The Inordinately Strange Life of Dyce Sombre by Michael H Fisher.
By William Dalrymple
The Guardian - 2010
William Dalrymple marvels at the tragic and extraordinary life of Britain's first Anglo-Indian MP.
At around 4am on 21 September 1843, a man recently certified as a lunatic escaped from his Liverpool confinement, gave his keepers the slip and disappeared into the night. Undetected, he managed to catch an early-morning express train from Lime Street to London. There he jumped on to another express to Southampton, where he made his way on an overnight steam packet to Le Havre. Within 48 hours of his escape from Liverpool he reached Paris, and checked into one of the best hotels in town. Shortly afterwards, he began collecting doctors' certificates to show he was of completely sound mind. With these secured, he began legal proceedings to recover the vast fortune that had been sequestered from him when he was declared non compos mentis, or, in the popular parlance of the time, a "nincompoop".
The supposed lunatic was Colonel David Ochterlony Dyce Sombre, a multilingual and culture-crossing young Indian prince – or "half-caste Croesus", according to the London Daily News – who had already suffered the indignity of having his rich kingdom north of Delhi confiscated on the most dubious grounds by the East India Company. His life was a compendium of contradictions: he was raised by a former Muslim courtesan but became a pious Roman Catholic; he ended his days as both a Knight Templar and a Knight of the Pontifical Order of Christ. Exiled to London, he was blackballed from gentlemen's clubs and reviled in the streets as "a black bugger", but succeeded in marrying a prominent viscount's daughter, and became the first Asian, and only the second non-white, to be elected to the mother of parliaments.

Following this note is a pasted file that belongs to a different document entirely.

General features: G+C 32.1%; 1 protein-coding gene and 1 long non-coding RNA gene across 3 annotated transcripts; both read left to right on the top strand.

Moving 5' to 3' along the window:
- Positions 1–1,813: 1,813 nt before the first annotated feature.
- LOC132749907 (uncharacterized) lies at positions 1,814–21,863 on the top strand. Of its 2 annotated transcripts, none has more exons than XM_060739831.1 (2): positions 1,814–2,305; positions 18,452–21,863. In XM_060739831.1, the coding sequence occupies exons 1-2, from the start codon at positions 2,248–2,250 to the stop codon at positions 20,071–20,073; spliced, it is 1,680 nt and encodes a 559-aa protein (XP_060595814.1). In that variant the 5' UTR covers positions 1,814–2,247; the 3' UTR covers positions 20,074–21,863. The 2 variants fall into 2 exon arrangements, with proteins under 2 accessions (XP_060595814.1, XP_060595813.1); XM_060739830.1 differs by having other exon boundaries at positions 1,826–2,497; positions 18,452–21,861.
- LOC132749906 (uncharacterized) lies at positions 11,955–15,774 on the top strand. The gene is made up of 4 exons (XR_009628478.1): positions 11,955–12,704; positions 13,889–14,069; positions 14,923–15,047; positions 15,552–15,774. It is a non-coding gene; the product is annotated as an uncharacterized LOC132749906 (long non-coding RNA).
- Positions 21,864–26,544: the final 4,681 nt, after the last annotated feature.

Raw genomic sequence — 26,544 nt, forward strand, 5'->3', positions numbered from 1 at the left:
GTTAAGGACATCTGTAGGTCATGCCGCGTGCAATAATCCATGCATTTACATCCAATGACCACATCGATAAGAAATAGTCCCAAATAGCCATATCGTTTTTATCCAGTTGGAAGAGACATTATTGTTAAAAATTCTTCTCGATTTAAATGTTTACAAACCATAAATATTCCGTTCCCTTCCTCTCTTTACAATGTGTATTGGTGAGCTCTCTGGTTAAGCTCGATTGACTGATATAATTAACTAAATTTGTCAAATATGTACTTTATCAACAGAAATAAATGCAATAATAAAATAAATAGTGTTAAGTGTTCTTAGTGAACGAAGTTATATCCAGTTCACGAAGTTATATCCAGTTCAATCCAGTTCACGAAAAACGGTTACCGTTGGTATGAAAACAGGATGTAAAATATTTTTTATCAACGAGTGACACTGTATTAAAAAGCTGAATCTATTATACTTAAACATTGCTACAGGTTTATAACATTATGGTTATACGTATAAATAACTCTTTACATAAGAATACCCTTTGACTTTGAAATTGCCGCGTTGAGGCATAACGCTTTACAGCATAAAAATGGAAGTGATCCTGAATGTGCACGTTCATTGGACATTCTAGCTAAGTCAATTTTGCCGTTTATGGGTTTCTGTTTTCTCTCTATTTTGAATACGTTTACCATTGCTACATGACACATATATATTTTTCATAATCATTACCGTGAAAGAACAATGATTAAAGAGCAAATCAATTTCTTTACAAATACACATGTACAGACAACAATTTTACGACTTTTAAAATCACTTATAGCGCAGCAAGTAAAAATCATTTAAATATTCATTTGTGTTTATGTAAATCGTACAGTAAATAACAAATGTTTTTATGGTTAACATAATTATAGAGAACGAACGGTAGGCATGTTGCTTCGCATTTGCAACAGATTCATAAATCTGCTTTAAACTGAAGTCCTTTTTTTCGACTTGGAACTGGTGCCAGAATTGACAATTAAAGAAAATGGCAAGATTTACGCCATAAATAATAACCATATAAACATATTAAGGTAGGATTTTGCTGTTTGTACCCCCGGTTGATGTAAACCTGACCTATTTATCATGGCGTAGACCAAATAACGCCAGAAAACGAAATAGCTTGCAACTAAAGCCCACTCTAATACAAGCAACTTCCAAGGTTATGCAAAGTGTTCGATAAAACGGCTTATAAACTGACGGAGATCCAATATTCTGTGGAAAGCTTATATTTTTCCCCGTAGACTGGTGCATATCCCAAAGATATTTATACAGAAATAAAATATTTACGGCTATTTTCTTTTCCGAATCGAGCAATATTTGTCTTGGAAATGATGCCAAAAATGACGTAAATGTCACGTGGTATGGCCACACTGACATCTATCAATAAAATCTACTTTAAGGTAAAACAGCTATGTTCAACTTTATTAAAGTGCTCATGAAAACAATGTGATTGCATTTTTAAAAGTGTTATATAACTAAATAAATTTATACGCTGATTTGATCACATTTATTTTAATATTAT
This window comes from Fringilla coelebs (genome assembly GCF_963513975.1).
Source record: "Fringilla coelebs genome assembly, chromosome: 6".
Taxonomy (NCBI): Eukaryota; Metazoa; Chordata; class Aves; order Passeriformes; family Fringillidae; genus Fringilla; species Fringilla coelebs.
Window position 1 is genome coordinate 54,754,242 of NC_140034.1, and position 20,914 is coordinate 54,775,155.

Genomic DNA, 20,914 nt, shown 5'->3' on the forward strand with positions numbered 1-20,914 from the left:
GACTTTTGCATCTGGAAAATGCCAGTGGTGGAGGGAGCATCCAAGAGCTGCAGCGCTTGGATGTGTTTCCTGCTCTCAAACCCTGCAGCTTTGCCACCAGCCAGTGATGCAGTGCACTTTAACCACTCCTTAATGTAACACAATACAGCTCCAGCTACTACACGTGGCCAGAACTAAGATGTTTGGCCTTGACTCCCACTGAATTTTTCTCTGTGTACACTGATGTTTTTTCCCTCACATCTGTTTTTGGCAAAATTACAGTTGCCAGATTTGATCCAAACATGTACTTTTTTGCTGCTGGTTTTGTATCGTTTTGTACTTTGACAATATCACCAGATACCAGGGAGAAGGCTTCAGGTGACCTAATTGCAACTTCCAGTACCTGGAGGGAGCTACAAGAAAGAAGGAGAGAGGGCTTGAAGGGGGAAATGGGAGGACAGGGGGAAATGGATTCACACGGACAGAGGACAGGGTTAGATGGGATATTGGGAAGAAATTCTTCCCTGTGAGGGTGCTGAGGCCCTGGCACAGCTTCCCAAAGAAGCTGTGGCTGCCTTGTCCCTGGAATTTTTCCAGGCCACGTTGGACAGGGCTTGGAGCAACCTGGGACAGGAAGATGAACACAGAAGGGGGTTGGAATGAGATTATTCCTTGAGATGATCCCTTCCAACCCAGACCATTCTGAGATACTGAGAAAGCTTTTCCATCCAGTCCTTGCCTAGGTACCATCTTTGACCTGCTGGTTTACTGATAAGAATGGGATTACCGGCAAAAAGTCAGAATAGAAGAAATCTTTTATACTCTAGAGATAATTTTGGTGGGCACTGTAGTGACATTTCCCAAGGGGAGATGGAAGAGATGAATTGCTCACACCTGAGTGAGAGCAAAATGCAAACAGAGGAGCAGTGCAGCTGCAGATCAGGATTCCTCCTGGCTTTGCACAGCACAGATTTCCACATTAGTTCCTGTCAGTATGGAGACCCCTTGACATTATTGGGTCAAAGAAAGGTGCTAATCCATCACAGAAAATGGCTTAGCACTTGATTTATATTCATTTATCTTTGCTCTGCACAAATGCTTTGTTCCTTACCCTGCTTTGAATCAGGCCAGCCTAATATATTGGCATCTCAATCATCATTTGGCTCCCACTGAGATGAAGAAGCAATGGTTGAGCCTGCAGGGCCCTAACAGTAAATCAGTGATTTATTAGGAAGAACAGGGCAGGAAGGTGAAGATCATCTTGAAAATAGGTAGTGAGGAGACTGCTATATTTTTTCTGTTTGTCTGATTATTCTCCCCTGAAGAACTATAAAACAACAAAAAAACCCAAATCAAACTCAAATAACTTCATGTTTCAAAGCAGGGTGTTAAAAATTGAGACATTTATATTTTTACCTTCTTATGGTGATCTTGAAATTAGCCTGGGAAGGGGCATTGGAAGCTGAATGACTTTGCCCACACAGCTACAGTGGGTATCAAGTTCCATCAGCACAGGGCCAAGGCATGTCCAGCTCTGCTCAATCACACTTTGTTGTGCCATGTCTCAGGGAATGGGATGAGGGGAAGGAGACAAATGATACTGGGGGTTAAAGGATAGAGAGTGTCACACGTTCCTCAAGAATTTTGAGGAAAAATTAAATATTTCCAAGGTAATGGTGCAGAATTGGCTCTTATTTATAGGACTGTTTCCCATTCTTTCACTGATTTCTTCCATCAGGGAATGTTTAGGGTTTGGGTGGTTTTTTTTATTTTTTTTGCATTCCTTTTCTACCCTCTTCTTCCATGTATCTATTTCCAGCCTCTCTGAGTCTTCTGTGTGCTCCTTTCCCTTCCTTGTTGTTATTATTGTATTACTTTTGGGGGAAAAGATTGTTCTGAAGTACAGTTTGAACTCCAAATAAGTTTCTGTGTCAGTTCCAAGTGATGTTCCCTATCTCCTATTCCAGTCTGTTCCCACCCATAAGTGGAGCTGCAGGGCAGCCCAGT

Yet just as it seemed he had succeeded in breaking through the ceiling of high Victorian racial prejudice, Dyce Sombre's election was annulled for corruption, his marriage fell apart and his wife's family had him declared insane and took control of his fortune. He never succeeded in regaining most of it, despite alleging, from his exile in Paris, that his unfaithful wife had bribed the doctors to have him locked up so that she could seize his money; he also published a 591-page book, Mr Dyce Sombre's Refutation of the Charge of Lunacy, which he circulated to anyone he thought could help.
He continued to litigate unsuccessfully for a further eight years in an attempt to get his fortune back, though his case was not helped by his increasingly eccentric and immoral behaviour, with a succession of prostitutes and a charge of exposing himself in public. He eventually died, dejected and alone, in a cheap hotel in London, having returned to the scene of his humiliations to try one last time to salvage his lost reputation. It was only after his death that Dyce Sombre's lawyers won a series of cases proving that he had indeed been unjustly treated, and restored to his executors much of his fortune.